No cash help without political agreement, Portugal is told.jpg

No cash help without political agreement, Portugal is told

by Chris Graeme

The European Union made it clear over the weekend that unless the two main political parties reach a political agreement, there will be no cash on the table from Brussels.

The stark message of impatience emerged from the sidelines of a meeting of EU finance ministers in Godollo, Hungary, over the weekend where Portugal topped the agenda.

But the leader of the opposition, Pedro Passos Coelho, said on Monday that his PSD party would negotiate with the PS but not if it’s led by José Sócrates. He did, however, say he would approve any programme formally negotiated by the IMF in Lisbon.

Teams of specialists appointed by the European Commission (EC), European Central Bank (ECB) and International Monetary Fund (IMF) held preliminary talks with the Portuguese Finance Minister, Fernando Teixeira dos Santos, over a bailout plan that could top €80 billion.

The technical evaluation mission, led by German Jürgen Kröger (European Commission) and Poul Thomson (IMF), will negotiate with the main Portuguese political parties in the run-up to the election.

The team has set up a special taskforce room – the Council Room – at the Ministry of Finances where they will begin their difficult work.

They are expected to leave no stone unturned in the nation’s finances, starting with debt-ridden public companies and inefficient ministries.

In the run-up to the bailout decision, the IMF,  in a brief statement from Washington – the Portuguese President had erroneously said the bailout had nothing to do with the IMF – confirmed that the “Portuguese authorities had made a request for financial assistance. The technical evaluation will serve as the basis for political discussions that will begin from April 18,” the statement reads.

The Portuguese Prime Minister, who said the Government would avoid going cap-in-hand to the European Union for a bailout at all costs, was forced last Wednesday to do exactly that.

The Socialist caretaker PS Government, which fell last month after Parliament rejected its latest round of austerity measures – Stability & Growth Pact IV – finally bowed to pressure after the national banking system made it clear last week that it had no more cash to lend the State.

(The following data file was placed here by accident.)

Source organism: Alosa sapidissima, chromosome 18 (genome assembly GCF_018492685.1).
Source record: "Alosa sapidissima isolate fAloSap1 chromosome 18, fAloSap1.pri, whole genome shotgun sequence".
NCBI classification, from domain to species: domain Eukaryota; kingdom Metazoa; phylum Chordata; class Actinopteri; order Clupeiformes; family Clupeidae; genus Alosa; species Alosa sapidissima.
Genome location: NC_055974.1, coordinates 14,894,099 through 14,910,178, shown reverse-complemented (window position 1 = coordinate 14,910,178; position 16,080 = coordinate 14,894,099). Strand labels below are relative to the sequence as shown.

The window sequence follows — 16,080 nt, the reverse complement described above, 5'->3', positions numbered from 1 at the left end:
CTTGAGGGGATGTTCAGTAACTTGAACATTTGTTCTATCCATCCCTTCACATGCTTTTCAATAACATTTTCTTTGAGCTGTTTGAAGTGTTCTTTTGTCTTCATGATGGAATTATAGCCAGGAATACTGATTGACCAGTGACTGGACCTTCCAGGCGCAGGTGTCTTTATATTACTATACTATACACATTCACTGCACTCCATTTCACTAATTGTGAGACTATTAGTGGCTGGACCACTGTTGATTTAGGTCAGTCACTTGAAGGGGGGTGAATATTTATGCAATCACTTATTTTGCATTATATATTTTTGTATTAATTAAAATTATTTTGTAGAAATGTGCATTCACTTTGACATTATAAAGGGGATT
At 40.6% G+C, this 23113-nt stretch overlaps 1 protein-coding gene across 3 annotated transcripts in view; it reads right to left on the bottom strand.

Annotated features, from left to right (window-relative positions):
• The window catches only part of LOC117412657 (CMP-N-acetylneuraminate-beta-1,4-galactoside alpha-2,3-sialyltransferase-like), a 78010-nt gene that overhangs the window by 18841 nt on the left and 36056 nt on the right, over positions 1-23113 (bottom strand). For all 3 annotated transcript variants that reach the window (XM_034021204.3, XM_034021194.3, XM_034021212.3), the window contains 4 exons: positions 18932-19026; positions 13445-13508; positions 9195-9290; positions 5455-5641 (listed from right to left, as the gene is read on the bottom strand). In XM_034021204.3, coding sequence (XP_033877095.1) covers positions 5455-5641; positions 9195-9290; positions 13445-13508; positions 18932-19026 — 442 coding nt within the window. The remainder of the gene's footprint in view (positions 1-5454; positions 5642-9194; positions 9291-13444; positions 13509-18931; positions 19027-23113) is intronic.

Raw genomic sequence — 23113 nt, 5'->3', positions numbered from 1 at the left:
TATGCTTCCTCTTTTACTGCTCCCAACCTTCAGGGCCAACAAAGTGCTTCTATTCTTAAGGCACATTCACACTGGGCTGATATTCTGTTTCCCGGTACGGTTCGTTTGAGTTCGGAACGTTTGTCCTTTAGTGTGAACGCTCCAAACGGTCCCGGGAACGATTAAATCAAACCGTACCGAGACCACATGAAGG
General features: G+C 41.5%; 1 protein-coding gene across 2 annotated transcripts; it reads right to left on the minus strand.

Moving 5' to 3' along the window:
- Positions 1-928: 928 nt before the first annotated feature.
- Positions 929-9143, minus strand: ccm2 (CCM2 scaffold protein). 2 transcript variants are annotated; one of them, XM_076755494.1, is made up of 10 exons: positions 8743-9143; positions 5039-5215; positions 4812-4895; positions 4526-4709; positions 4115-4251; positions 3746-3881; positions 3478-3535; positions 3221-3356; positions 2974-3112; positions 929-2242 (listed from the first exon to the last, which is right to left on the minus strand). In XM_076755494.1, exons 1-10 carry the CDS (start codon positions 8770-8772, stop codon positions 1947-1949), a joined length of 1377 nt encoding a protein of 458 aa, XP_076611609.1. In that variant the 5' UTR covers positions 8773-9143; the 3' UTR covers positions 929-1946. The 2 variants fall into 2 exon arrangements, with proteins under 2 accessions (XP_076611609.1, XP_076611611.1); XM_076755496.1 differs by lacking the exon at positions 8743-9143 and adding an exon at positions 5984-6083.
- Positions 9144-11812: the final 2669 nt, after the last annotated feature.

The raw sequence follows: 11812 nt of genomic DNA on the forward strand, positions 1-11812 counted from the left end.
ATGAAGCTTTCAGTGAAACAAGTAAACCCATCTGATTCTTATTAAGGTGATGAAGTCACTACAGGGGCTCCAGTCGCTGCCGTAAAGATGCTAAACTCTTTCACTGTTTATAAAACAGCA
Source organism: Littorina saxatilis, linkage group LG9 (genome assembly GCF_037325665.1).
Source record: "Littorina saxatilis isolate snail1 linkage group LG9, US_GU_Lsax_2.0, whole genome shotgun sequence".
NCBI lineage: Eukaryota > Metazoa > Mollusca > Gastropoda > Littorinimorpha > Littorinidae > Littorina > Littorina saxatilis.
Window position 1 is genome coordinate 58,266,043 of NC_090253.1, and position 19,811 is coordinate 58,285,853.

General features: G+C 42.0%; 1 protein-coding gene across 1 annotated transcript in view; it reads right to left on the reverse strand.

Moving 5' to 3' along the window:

Addressing the nation at 9pm last Wednesday, the Prime Minister, José Sócrates, said that the call for help was to “avoid risks that the country shouldn’t run.”


Initially an interim bailout was mooted which was meant to tide the country over until the elections on June 5.

The estimated €80 billion on the table will be provided by the European Financial Stability Fund (EFSF) which is backed, in part, by the IMF and EU.

Interestingly enough, a poll carried out over the weekend in Germany showed that a large proportion of the population was in favour of helping Portugal through its current financial crisis.

Now the bailout is almost certainly to be approved, British taxpayers will have to stump up an estimated €3.5 billion.

Pressure toward Wednesday’s step has been building since March when all of the United States based ratings agencies – Moody’s, Standard & Poor’s and Fitch successively downgraded the Portuguese State, its public institutions and companies and its banking sector to little more than ‘junk’ status in some cases.

Portugal’s overall ratings now stand at Baa1 (Moody’s), BBB- (Fitch) and BBB- (Standard & Poor’s) – two notches above ‘junk’ status. In other words, it means that outside financial agencies believe there is a serious risk that Portugal could default on her loans.

Moody’s decided on Monday to maintain Portugal’s overall rating at Baa1 despite news of the EU/IMF bailout.

Investor jitters in the secondary or bond markets have pushed up the interest rates on one, five and 10 year Portuguese sovereign bonds to record heights, hovering around five, eight and 10% respectively.

It now falls to the President of the Republic, Aníbal Cavaco Silva, to act as a mediator between the Government and the main opposition party, the centre-right PSD.

The Prime Minister has repeatedly blamed the opposition PSD party for creating a political crisis by not supporting the Stability & Growth Pact IV so as to force elections and win power through the back door.

The PSD President of the Republic, Aníbal Cavaco Silva, has also come under fire from opponents who claimed he stood back and did nothing to bring the parties together during the crisis. 

The Prime Minister held various behind closed doors talks with the country’s leading bankers over the past week to avoid the crisis but the banks, themselves overleveraged, undercapitalised and over dependent on the European Central Bank no longer had the funds to help out the State which is now technically bankrupt.

In the past five years, Portugal’s total debt has ballooned from €80 billion to €170 billion.

Bankers met last week at the Bank of Portugal and decided they could no longer afford to help the Government and themselves survive.